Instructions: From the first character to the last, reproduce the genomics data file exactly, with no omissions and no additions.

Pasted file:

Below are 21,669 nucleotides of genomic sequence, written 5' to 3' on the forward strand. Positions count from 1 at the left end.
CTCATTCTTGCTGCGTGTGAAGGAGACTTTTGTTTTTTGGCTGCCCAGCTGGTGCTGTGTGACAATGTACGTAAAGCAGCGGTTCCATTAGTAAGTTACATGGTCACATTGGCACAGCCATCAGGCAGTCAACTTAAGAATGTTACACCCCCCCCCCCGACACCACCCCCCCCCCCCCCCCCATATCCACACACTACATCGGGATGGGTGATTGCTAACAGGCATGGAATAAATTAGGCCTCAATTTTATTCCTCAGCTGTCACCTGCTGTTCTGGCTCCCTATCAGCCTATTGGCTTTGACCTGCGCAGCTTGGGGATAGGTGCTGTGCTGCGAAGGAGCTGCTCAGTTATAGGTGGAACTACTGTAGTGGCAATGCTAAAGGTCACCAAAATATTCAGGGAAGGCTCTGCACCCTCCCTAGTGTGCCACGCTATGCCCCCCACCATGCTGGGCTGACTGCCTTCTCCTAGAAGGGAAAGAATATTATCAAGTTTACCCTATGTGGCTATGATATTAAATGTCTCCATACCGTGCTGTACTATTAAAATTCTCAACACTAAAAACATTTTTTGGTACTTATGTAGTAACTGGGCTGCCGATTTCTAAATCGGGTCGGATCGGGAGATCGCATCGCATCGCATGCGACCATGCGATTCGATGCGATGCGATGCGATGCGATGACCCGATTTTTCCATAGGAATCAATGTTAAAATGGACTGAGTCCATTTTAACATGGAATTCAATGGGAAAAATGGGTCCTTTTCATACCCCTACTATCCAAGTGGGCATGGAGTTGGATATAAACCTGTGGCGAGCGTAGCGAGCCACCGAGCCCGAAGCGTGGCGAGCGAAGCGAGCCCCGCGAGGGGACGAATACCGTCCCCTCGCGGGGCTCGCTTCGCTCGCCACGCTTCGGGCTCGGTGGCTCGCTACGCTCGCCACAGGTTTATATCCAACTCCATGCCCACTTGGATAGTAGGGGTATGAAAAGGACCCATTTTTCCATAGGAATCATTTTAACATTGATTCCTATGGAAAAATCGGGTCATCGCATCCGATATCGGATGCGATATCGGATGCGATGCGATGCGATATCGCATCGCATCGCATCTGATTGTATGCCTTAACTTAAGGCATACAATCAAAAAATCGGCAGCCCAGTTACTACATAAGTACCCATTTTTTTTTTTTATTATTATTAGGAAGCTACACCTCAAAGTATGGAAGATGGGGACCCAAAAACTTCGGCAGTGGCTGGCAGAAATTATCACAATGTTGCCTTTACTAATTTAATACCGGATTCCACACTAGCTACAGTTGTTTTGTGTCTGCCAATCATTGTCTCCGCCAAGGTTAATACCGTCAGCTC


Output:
Below are 21,669 nucleotides of genomic sequence, written 5' to 3' on the forward strand. Positions count from 1 at the left end.
CTCATTCTTGCTGCGTGTGAAGGAGACTTTTGTTTTTTGGCTGCCCAGCTGGTGCTGTGTGACAATGTACGTAAAGCAGCGGTTCCATTAGTAAGTTACATGGTCACATTGGCACAGCCATCAGGCAGTCAACTTAAGAATGTTACACCCCCCCCCCCGACACCACCCCCCCCCCCCCCCCCATATCCACACACTACATCGGGATGGGTGATTGCTAACAGGCATGGAATAAATTAGGCCTCAATTTTATTCCTCAGCTGTCACCTGCTGTTCTGGCTCCCTATCAGCCTATTGGCTTTGACCTGCGCAGCTTGGGGATAGGTGCTGTGCTGCGAAGGAGCTGCTCAGTTATAGGTGGAACTACTGTAGTGGCAATGCTAAAGGTCACCAAAATATTCAGGGAAGGCTCTGCACCCTCCCTAGTGTGCCACGCTATGCCCCCCACCATGCTGGGCTGACTGCCTTCTCCTAGAAGGGAAAGAATATTATCAAGTTTACCCTATGTGGCTATGATATTAAATGTCTCCATACCGTGCTGTACTATTAAAATTCTCAACACTAAAAACATTTTTTGGTACTTATGTAGTAACTGGGCTGCCGATTTCTAAATCGGGTCGGATCGGGAGATCGCATCGCATCGCATGCGACCATGCGATTCGATGCGATGCGATGCGATGCGATGACCCGATTTTTCCATAGGAATCAATGTTAAAATGGACTGAGTCCATTTTAACATGGAATTCAATGGGAAAAATGGGTCCTTTTCATACCCCTACTATCCAAGTGGGCATGGAGTTGGATATAAACCTGTGGCGAGCGTAGCGAGCCACCGAGCCCGAAGCGTGGCGAGCGAAGCGAGCCCCGCGAGGGGACGAATACCGTCCCCTCGCGGGGCTCGCTTCGCTCGCCACGCTTCGGGCTCGGTGGCTCGCTACGCTCGCCACAGGTTTATATCCAACTCCATGCCCACTTGGATAGTAGGGGTATGAAAAGGACCCATTTTTCCATAGGAATCATTTTAACATTGATTCCTATGGAAAAATCGGGTCATCGCATCCGATATCGGATGCGATATCGGATGCGATGCGATGCGATATCGCATCGCATCGCATCTGATTGTATGCCTTAACTTAAGGCATACAATCAAAAAATCGGCAGCCCAGTTACTACATAAGTACCCATTTTTTTTTTTTATTATTATTAGGAAGCTACACCTCAAAGTATGGAAGATGGGGACCCAAAAACTTCGGCAGTGGCTGGCAGAAATTATCACAATGTTGCCTTTACTAATTTAATACCGGATTCCACACTAGCTACAGTTGTTTTGTGTCTGCCAATCATTGTCTCCGCCAAGGTTAATACCGTCAGCTC